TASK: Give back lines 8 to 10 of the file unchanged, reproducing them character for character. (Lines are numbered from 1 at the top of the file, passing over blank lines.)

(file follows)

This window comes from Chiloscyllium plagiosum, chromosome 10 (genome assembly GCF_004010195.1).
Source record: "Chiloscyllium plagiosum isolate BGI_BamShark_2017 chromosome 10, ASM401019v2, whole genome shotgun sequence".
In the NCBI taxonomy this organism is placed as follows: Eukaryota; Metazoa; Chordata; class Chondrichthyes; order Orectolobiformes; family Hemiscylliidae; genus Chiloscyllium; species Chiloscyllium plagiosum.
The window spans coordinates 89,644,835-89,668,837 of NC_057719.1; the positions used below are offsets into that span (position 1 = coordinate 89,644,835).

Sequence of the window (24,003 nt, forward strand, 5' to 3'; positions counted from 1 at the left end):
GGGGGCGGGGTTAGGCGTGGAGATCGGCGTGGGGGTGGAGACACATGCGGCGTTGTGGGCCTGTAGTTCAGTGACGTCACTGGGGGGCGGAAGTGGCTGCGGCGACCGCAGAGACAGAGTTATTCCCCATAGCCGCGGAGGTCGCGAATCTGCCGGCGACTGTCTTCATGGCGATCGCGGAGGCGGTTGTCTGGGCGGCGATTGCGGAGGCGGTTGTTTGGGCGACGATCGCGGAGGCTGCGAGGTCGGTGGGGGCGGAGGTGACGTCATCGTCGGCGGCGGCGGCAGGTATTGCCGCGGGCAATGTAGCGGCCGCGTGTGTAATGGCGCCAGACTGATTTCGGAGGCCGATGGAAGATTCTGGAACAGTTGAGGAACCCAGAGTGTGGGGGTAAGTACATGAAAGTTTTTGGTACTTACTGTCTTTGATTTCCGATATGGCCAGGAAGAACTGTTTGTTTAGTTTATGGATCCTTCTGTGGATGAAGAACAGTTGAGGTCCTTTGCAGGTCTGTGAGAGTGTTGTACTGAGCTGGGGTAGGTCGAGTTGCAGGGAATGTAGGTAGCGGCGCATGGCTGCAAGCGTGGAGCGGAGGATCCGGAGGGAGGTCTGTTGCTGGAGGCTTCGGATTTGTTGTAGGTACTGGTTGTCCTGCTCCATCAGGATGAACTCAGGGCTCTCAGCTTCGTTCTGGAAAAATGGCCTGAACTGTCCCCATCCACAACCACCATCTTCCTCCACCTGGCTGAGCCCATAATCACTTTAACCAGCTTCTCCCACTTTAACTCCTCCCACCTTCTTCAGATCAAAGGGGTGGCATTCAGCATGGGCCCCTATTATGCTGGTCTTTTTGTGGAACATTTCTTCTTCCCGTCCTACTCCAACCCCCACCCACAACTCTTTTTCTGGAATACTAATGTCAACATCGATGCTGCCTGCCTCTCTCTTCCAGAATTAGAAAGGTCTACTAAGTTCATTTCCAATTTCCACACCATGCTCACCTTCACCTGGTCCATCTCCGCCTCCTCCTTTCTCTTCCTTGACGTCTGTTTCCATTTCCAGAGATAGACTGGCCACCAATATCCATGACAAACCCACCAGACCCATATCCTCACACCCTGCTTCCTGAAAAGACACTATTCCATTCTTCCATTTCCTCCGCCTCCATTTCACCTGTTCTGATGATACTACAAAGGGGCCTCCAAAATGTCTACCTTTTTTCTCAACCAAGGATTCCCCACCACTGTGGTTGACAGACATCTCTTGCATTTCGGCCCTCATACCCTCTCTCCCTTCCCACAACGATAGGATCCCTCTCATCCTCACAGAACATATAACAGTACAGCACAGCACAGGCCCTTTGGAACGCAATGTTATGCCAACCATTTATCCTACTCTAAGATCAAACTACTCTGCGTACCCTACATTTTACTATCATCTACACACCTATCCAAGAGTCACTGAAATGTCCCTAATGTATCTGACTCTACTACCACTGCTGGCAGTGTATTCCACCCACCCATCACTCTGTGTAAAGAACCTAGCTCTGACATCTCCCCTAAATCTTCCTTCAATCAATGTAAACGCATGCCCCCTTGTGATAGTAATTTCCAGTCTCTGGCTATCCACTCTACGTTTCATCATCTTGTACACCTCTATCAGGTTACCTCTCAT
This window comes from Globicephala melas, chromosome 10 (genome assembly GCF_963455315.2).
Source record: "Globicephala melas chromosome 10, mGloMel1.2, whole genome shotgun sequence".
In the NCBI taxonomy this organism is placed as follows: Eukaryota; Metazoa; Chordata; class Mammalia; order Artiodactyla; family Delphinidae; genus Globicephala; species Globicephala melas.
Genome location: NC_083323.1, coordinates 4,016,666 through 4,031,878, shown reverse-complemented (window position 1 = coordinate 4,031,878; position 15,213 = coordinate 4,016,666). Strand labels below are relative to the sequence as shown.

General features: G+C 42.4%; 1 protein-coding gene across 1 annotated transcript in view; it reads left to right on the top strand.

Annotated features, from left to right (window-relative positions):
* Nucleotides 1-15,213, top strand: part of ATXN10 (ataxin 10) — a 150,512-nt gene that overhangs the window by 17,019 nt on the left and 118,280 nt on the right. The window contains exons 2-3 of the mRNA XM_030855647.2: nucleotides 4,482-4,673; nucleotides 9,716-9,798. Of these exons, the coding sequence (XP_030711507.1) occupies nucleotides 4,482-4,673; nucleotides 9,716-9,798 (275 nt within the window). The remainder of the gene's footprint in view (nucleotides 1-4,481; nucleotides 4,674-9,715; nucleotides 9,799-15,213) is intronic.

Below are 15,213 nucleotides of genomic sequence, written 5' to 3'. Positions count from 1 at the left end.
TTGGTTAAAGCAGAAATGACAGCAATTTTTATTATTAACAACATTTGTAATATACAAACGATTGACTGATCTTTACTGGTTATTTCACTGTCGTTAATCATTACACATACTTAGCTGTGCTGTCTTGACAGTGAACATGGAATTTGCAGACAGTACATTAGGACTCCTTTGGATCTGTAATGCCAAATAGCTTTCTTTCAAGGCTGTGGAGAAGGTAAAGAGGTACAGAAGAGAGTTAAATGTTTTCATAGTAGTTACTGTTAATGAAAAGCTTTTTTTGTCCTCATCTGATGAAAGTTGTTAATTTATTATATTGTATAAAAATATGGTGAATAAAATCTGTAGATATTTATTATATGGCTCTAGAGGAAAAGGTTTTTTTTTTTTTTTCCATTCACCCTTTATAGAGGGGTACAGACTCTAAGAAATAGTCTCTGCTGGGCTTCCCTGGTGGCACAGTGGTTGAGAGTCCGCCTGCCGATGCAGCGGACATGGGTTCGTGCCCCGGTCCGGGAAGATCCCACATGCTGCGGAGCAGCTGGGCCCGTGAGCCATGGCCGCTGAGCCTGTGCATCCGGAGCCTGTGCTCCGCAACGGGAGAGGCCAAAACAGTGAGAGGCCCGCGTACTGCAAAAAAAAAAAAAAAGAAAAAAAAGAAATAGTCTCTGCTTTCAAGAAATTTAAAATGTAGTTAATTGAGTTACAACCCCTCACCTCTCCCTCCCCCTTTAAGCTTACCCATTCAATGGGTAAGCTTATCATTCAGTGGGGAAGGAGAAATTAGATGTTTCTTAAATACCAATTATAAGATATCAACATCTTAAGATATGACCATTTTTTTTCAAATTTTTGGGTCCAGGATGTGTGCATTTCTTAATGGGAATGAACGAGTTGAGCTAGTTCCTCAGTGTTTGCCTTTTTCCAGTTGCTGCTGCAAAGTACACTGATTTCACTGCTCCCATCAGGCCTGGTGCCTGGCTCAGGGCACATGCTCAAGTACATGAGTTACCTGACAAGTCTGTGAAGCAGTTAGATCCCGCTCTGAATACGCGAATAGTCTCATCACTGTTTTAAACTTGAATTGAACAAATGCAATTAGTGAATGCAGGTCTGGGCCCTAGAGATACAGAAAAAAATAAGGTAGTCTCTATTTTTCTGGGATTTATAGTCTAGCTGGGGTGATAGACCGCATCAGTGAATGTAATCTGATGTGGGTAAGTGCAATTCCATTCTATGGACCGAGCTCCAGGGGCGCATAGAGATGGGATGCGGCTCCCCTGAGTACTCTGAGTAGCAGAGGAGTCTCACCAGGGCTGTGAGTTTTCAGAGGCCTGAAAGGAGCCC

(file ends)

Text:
Source record: "Globicephala melas chromosome 10, mGloMel1.2, whole genome shotgun sequence".
In the NCBI taxonomy this organism is placed as follows: Eukaryota; Metazoa; Chordata; class Mammalia; order Artiodactyla; family Delphinidae; genus Globicephala; species Globicephala melas.
Genome location: NC_083323.1, coordinates 4,016,666 through 4,031,878, shown reverse-complemented (window position 1 = coordinate 4,031,878; position 15,213 = coordinate 4,016,666). Strand labels below are relative to the sequence as shown.